using a dehumidifier can help

Following these tips and tricks can help ensure that you get a successful result when gluing wood flooring. With the right preparation and care, you can achieve beautiful, long-lasting floors without any problems.

Precautions Need to Follow for Gluing Wood Flooring

1. Choose the right adhesive for your type of wood flooring. Different types of wood require different adhesives, and not all adhesives will adhere to all types of wood. Make sure you know what kind of wood you’re working with before you decide which adhesive to buy.

2. Follow safety precautions when using glue. Read the instructions on the adhesive container and make sure you take the necessary safety precautions, such as wearing gloves and a respirator.

3. Prepare the surface of your flooring properly. Before applying glue to your wood flooring, sand it lightly with very fine-grit sandpaper to ensure that it is clean and even. This will help the glue adhere better to the surface.

4. Make sure your wood flooring is level before gluing it in place. Use a spirit level to check the surface of the floor and make any necessary adjustments to ensure that it is even.

5. Apply the glue evenly and avoid leaving large gaps between pieces of wood. Using a notched trowel, spread the adhesive on the underside of the flooring board and work it into the cracks. Work quickly so that your adhesive does not dry out and make sure you don’t leave any gaps in between the wood pieces.

6. Use a roller to press down on the flooring boards after gluing them in place. This will ensure that they adhere properly to each other, as well as to your subfloor.

7. Allow the adhesive to dry for at least 24 hours before walking on your new wood flooring. This will ensure that the glue has had enough time to set properly and is strong enough to hold everything in place securely.

Gluing wood flooring can be a tricky process, but following these steps can help make sure you get the job done right. Be sure to take all necessary safety precautions and use the right kind of adhesive for your type of wood flooring so that you can enjoy a beautiful, durable new floor for years to come.

Frequently Asked Questions

What Type of Glue is Best for Wood Flooring? 

Polyurethane-based glues are the most common type used for wood flooring. These adhesives offer excellent water resistance and durability, making them ideal for high-traffic areas. It is also important to check the manufacturer’s instructions when using a polyurethane-based glue to ensure safe and effective application.

What Kind of Glue Do I Need for Laminate Flooring? 

For laminate flooring, it is best to use a water-resistant adhesive specifically designed for this type of material. These glues are available in both solvent- and water-based varieties. For best results, it is important to read and follow the manufacturer’s instructions when applying the adhesive.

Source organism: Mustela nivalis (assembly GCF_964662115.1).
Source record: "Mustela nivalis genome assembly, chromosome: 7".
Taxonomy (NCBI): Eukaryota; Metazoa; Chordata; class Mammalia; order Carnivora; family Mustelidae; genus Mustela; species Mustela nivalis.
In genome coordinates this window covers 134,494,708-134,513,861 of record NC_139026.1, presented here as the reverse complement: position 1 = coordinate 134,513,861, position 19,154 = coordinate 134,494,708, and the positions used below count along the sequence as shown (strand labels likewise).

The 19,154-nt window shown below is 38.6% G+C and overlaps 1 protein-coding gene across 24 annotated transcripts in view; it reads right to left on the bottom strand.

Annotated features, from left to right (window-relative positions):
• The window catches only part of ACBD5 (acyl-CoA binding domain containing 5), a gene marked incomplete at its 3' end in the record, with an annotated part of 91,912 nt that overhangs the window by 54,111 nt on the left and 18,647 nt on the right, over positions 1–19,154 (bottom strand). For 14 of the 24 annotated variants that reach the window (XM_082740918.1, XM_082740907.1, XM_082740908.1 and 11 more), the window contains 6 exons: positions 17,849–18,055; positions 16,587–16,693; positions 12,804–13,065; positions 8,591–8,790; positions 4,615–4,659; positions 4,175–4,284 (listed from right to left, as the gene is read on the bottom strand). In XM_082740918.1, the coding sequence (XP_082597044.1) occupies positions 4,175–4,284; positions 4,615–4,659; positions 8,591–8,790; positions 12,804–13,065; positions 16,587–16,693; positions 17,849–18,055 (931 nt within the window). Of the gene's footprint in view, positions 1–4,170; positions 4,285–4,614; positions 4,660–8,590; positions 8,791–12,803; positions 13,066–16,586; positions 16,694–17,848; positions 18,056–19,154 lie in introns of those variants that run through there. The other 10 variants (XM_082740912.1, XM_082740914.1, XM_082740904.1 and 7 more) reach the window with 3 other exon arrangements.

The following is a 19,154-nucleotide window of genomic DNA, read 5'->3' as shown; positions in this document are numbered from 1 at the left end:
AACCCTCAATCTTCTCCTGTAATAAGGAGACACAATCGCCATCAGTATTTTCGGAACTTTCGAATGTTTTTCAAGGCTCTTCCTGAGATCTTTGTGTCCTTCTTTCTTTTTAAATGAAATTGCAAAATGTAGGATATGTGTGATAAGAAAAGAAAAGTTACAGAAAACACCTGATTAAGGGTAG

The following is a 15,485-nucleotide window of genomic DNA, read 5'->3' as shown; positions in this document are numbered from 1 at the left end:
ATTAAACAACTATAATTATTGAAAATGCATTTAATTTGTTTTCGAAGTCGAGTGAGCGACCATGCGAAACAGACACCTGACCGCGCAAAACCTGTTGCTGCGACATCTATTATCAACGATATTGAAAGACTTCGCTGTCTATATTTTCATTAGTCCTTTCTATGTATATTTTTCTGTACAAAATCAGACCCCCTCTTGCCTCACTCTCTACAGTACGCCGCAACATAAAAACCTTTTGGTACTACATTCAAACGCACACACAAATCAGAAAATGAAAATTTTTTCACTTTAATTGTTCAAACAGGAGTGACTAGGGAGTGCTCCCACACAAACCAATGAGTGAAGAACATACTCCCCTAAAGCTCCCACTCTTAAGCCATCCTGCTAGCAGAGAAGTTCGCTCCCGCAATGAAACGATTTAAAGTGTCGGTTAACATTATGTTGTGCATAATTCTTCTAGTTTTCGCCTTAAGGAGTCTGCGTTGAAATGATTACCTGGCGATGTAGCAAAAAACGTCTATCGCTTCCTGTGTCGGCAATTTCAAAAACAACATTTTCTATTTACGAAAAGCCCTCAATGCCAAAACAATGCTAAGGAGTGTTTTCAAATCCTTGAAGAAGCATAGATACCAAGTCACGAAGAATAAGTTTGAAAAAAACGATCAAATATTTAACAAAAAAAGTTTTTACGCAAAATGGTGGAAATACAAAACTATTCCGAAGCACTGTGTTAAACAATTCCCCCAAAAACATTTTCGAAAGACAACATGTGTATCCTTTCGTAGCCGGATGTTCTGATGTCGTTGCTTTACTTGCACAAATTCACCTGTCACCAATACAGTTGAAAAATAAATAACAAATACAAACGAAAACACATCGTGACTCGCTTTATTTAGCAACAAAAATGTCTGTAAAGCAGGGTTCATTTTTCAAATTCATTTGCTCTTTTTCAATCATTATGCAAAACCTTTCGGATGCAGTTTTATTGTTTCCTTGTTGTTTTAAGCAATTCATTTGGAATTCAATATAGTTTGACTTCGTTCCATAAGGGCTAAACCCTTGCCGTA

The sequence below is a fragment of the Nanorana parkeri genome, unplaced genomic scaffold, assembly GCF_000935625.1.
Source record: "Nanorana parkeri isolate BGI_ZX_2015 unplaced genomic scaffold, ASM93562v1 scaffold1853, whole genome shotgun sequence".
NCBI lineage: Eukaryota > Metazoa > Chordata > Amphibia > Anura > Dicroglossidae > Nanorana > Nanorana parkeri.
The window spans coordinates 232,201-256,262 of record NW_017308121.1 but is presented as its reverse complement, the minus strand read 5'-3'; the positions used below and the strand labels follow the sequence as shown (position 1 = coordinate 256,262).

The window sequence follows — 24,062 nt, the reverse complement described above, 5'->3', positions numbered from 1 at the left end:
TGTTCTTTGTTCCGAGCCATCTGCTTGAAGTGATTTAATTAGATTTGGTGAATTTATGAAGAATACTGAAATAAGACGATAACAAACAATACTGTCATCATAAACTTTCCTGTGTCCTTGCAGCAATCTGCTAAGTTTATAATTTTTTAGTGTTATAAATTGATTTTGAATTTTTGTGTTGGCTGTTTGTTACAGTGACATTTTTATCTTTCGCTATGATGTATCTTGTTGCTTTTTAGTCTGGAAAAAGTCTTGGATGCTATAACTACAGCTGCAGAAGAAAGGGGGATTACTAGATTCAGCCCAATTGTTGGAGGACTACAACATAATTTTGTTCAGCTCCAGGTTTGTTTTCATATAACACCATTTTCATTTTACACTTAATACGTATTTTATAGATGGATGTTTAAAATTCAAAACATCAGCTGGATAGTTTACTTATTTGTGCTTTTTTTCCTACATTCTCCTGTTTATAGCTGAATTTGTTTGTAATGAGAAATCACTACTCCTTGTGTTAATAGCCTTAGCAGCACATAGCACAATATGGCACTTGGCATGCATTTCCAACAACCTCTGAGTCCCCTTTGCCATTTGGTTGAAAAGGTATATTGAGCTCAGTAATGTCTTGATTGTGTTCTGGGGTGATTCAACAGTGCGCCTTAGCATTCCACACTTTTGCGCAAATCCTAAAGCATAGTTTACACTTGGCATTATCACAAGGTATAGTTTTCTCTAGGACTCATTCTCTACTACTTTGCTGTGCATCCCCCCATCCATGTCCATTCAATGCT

A Damp Cloth Can Be Used

Can I Glue Wood Flooring Directly to the Subfloor? 

Yes, in most cases it is possible to glue wood flooring directly to the subfloor. However, it is important to check with the manufacturer of your flooring before attempting this as some types of wood require special preparation or specific adhesives. Additionally, any existing adhesive on the subfloor must be removed before applying new glue.

What is the Best Way to Remove Glue from Wood Floors? 

The best way to remove glue from wood floors depends on the type of glue used. For water-based glues, a damp cloth can be used to wipe away any excess residue. However, for solvent-based glues, it may be necessary to use a chemical stripper or special adhesive remover.

It is important to take care when using these products as they can potentially damage the wood flooring. Additionally, it is always best to test in an inconspicuous area first before using any type of remover on a large surface.


With the above outlined you can easily understand how to glue wood flooring and what type of glue to use. Before you begin the project, it is important to carefully read the manufacturer’s instructions and take extra caution when using harsh chemical removers or adhesive strippers. By following these steps, you can ensure that your wood floors are securely glued and look great for years to come!

Photo of author

Adrian Green

Adrian has been interested in woodworking since he was a child. His father had a woodworking shop, and Adrian would help him out and learn from him. He gained basic carpentry knowledge as well as an understanding of how to work hard and take care of business. He enjoys woodworking as a hobby. He loves the feeling of creating something with his own hands, and the satisfaction that comes from seeing his finished products used by others. So he started this blog to spread his passion and knowledge to those interested in DIY wood-working projects. He knows that with a little guidance and practice, anyone can create beautiful pieces of furniture or décor from scratch.